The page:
October 8th, 2007

KNM Norge at full speed trials

(no subject)

For anyone despairing about how all the cords associated with computers somehow seem to tangle themselves all on their own, be assured that science is looking into it: Science Daily: Physicists Tackle Knotty Puzzle. It is actually a fascinating article, and less whimsical that it sounds from the title. It also touches on reasons for why umbilical cords between mother and fetus rarely tangle, and a bit on how knots also apply to DNA.

In other news, I may have neglected to mention that a few weeks ago, I bought a sword. I was apprehensive before the sword arrived, as it is in the lower price range, but it turned out to be a good one. No rattling, and it looks right, with no "bling" (for lack of a better word) like one sees a bit too often on lower price swords. The blade is flexible, and looks sharp without actually being sharp (important for me, as I intend to use it when at work at the Viking museum - it simply won't do to accidentally slice open guests). The one thing with this sword that isn't wholly up to snuff is the scabbard, but one gets what one pays for - I'm informed that a truly good scabbard would probably come in the 200-300$ price range. The present scabbard is serviceable enough until I can get a proper one, in any case.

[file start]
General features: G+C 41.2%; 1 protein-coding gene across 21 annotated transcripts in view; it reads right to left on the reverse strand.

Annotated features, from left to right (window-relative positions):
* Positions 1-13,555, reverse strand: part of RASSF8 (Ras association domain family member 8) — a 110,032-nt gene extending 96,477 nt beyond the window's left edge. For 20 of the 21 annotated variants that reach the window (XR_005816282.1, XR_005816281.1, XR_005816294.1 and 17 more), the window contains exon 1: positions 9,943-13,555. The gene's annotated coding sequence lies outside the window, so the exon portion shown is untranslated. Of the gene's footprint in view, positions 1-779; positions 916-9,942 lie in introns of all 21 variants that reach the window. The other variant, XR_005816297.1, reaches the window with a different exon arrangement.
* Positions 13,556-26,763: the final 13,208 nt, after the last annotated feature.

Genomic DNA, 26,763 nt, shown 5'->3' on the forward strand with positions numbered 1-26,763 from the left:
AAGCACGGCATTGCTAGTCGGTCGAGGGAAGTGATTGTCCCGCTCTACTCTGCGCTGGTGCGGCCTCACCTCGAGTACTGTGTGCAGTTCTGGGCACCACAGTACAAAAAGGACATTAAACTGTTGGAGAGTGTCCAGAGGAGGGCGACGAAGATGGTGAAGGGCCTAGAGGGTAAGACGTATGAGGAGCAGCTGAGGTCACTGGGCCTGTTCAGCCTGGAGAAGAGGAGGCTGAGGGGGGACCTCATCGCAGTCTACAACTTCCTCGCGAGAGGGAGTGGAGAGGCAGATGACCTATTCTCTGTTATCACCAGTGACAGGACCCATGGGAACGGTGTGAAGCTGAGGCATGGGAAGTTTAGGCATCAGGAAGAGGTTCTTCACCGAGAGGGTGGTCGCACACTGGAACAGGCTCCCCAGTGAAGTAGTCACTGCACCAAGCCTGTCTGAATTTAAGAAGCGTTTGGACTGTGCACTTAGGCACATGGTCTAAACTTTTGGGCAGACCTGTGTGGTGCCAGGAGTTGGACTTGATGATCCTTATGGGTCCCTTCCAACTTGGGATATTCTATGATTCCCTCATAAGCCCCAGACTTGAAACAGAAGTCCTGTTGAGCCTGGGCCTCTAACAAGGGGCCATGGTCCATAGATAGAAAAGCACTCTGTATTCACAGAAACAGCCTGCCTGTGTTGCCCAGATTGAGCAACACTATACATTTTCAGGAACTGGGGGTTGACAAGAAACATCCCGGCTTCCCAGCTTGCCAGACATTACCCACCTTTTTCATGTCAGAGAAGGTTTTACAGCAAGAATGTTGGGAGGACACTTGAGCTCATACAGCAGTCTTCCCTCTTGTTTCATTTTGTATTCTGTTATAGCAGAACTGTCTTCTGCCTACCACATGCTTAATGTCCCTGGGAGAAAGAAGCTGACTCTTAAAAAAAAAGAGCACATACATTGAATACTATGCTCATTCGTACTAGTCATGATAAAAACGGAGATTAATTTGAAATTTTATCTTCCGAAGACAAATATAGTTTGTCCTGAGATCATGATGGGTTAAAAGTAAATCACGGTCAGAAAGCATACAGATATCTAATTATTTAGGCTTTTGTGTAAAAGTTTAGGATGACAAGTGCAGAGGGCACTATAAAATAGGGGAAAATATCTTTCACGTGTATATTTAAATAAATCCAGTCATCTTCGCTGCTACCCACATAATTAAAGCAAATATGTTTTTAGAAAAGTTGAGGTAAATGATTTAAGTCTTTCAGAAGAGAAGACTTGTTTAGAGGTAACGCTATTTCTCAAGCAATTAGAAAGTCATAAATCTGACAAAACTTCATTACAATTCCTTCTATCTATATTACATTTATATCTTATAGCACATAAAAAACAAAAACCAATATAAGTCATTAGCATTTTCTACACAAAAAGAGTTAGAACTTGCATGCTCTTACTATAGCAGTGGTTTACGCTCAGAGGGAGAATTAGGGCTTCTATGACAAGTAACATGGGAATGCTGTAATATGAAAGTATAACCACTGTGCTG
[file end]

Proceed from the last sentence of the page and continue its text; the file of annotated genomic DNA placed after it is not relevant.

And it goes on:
ETA: Now, I'm fully aware that the description of the sword contains quite a lot of nonsense - for instance, Ulfberht wasn't Nordic; the name probably originally was the name of a Frankish bladesmith from the Rhineland, whose workshop produced such good swords that it survived to use the name Ulfberht as a trademark for more than two centuries, and was pirate-copied as well in that time. The actual sword sold on that (and other) websites is pretty good, though, and it is based on a real sword, found probably in Spain and featured on pages 124-125 of Ian Peirce's book "Swords of the Viking Age". Now I do think the inlays on the sword I bought aren't laid in in the same way as on the original, but it is still pretty good. The producer Windlass Steelcrafts apparently has a good reputation in this price-range, beaten only by Generation 2 - but those tend to produced with razor-sharp blades, which of course is impractical when in cramped confines filled with paying guests.